Loading...
Queensland Judgments

beta

Authorised Reports & Unreported Judgments
Exit Distraction Free Reading Mode
  • Unreported Judgment

Mack Innovations (Australia) Pty Limited v Rotorco Pty Limited

 

[2010] QSC 138

Reported at [2011] 2 Qd R 217

 

SUPREME COURT OF QUEENSLAND

PARTIES:

FILE NO/S:

Trial Division

PROCEEDING:

Application

ORIGINATING COURT:

DELIVERED ON:

6 May 2010

DELIVERED AT:

Brisbane 

HEARING DATE:

18 December 2009

JUDGE:

McMurdo J

ORDER:

  1. The application for summary judgment upon paragraph 2 of the counterclaim is dismissed.
  2. The application to strike out paragraph 2.2 of the plaintiff’s answer to the counterclaim is dismissed.

CATCHWORDS:

INTELLECTUAL PROPERTY – PATENTS – PATENT APPLICATIONS – GENERALLY – where the plaintiff made a provisional patent application within the period prescribed by s 24(1) of the Patents Act 1990 (Cth) – whether the term “patent application” within that section includes a provisional patent application.

Acts Interpretation Act 1901 (Cth) s 36(2)

Patents Act 1990 (Cth) Sch 1, ss 7, 24(1), 29, 38, 40, 49

Patents Regulations 1991 (Cth) regs 2.2(d), 2.3(1)(c), 3.10

Cadbury Schweppes Pty Ltd v Wm. Wrigley Jr Company [2008] APO 20

NSI Dental Pty Ltd v University of Melbourne [2006] FCA 1216

COUNSEL:

G Handran for the plaintiffs

A Musgrave for the defendants

SOLICITORS:

Hemming & Hart Lawyers for the plaintiffs

McCullough Robertson Lawyers for the defendants

[1] The first plaintiff is the registered patentee of standard patent no. 2006203572 in respect of an invention entitled “Cable Pulling Apparatus for Helicopters”.  The second plaintiff is alleged to be the holder of an exclusive licence to exploit the invention although it is apparently not yet registered as such.  The plaintiffs allege that the defendants have infringed the patent and seek injunctions and damages or an account of profits.  There is also a claim by the second plaintiff against the second defendant for damages for breach of contract.

[2] The defendants plead that the patent is invalid on a number of grounds and counterclaim for its revocation and for other relief.  One of those grounds is that the invention was not novel when compared with what had been made publicly available through the testing of parts and subsequently a prototype of the apparatus upon a helicopter operated by the defendants.  It is common ground upon the pleadings that these events occurred in a period from early March to July 2005, but indisputably prior to 12 August 2005, which is the priority date of each claim within this patent.  That was the date on which the relevant provisional application was filed.

[3] The defendants apply for summary judgment upon their counterclaim in respect of the patent.  They say that upon the undisputed facts, the patent is invalid.  The plaintiffs’ response is that the matters relied upon do not affect the validity of the patent because they were of a kind within s 24(1) of the Patents Act 1990 (Cth), so that the information disclosed by the trials of the apparatus is to be ignored.  The issue upon this application is one of the proper construction of s 24 and, in particular, what is meant by “a patent application for the invention” within s 24(1).

[4] One of the requirements for an invention to be patentable for the purposes of a standard patent is that, so far as claimed in any claim,  the invention is novel when compared with the “prior art base” as it existed before the priority date of that claim.  This requires a comparison with the prior art base, and in particular with “prior art information”.[1]  It is common ground that, but for the operation of s 24, the prior art base in this case would include information about the invention made publicly available through the events upon which the defendants rely.   

[5] Section 24 provides, in part, as follows:

24Validity not affected by certain publication or use

(1)For the purpose of deciding whether an invention is novel or involves an inventive step or an innovative step, the person making the decision must disregard:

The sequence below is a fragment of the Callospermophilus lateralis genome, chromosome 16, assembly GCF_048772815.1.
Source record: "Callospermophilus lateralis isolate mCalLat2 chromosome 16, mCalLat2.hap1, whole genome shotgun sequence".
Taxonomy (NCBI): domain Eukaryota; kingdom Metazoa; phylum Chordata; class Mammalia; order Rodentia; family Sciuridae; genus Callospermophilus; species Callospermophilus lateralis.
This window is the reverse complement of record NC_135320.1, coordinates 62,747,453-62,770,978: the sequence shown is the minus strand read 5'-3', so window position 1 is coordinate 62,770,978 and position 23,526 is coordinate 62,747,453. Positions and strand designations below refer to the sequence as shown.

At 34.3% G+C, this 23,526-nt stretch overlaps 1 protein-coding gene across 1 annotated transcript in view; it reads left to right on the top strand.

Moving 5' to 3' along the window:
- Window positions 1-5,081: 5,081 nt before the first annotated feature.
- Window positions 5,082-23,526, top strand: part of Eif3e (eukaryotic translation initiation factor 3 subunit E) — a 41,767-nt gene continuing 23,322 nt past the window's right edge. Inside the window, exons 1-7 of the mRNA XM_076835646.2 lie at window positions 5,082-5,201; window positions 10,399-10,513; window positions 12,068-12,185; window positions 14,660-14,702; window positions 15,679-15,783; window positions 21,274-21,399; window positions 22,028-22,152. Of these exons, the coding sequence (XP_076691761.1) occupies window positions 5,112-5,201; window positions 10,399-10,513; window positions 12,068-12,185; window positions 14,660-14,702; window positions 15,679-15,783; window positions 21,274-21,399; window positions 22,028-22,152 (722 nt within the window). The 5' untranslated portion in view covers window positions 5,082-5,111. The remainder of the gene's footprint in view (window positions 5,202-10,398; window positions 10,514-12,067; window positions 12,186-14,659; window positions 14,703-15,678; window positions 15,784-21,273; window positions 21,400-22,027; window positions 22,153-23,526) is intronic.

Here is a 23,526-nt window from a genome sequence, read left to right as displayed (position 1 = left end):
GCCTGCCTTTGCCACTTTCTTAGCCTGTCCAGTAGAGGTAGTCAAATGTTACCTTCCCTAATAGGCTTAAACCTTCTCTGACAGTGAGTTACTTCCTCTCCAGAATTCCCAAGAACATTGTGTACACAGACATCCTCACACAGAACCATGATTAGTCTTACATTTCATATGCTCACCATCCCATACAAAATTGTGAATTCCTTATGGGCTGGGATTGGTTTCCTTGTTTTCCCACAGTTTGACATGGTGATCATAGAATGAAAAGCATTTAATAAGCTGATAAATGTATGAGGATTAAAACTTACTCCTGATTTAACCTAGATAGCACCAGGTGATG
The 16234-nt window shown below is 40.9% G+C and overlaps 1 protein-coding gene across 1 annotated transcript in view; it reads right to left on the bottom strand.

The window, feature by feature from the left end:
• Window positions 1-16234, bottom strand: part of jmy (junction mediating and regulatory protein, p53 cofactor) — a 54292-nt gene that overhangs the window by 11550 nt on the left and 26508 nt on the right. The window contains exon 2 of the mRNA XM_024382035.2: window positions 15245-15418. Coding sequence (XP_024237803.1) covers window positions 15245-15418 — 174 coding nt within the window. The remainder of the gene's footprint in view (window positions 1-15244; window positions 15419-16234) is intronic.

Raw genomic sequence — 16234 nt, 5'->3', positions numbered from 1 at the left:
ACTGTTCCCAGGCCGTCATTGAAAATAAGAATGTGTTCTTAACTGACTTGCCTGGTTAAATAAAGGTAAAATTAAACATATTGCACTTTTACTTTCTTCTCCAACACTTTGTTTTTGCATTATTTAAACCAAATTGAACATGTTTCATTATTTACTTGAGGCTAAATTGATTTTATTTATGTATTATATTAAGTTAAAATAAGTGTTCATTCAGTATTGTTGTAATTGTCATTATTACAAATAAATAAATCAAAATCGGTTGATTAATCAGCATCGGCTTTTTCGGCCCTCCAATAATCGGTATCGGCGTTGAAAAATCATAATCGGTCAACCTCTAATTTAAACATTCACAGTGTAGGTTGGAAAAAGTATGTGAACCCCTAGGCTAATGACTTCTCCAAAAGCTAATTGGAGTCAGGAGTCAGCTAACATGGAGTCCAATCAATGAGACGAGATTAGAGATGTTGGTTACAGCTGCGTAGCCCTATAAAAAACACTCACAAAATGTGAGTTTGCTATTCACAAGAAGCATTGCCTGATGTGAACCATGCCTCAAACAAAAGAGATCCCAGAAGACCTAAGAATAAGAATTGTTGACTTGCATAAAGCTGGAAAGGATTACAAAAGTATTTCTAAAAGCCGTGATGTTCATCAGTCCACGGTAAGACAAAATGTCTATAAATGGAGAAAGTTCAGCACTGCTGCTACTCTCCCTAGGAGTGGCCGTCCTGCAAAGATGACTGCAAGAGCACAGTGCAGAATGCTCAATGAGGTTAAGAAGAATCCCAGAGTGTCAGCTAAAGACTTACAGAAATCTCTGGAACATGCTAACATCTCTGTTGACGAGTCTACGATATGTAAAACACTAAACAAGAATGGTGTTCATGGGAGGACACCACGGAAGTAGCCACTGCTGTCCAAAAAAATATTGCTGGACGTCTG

(a)any information made publicly available, through any publication or use of the invention in the prescribed circumstances, by or with the consent of the nominated person or patentee, or the predecessor in title of the nominated person or patentee; and

(b)any information made publicly available without the consent of the nominated person or patentee, through any publication or use of the invention by another person who derived the information from the nominated person or patentee or from the predecessor in title of the nominated person or patentee;

but only if a patent application for the invention is made within the prescribed period.

(2)…”

[6] The defendants’ argument accepts that the publication or use of the invention, relied upon in this application for summary judgment, occurred in “prescribed circumstances”.  Regulation 2.2 of the Patents Regulations 1991 defines what might constitute prescribed circumstances, for the purposes of s 24(1)(a), to include:

“… (d)the working in public of the invention within the period of   12 months before the priority date of a claim for the invention:

(i) for the purposes of reasonable trial; and

(ii) if, because of the nature of the invention, it is reasonably necessary for the working to be in public.”

[7] As the defendants’ argument emphasises, for s 24(1) to be engaged there is also the requirement that a patent application be made within the “prescribed period”.  Regulation 2.3(1)(c) relevantly provides that the prescribed period, in a case such as this, is “12 months from the start of the first public working of the invention”.  Clearly that period had not expired when the provisional application was made (12 August 2005), but had expired by 14 August 2006, when the complete application was lodged.  For present purposes, the defendants concede that this complete application was associated with the provisional application and that it was duly made.[2]

[8] The defendants’ case is that s 24(1), in requiring a patent application to be made within the prescribed period, requires a complete patent application to be so made.  The plaintiffs’ case is that a provisional patent application will suffice.

[9] The term “patent application” is defined within Schedule 1 of the Act to mean “an application for a standard patent or an application for an innovation patent”.  That definition provides no support for the defendants’ argument.  Section 29 provides for the making of applications for patents, as follows: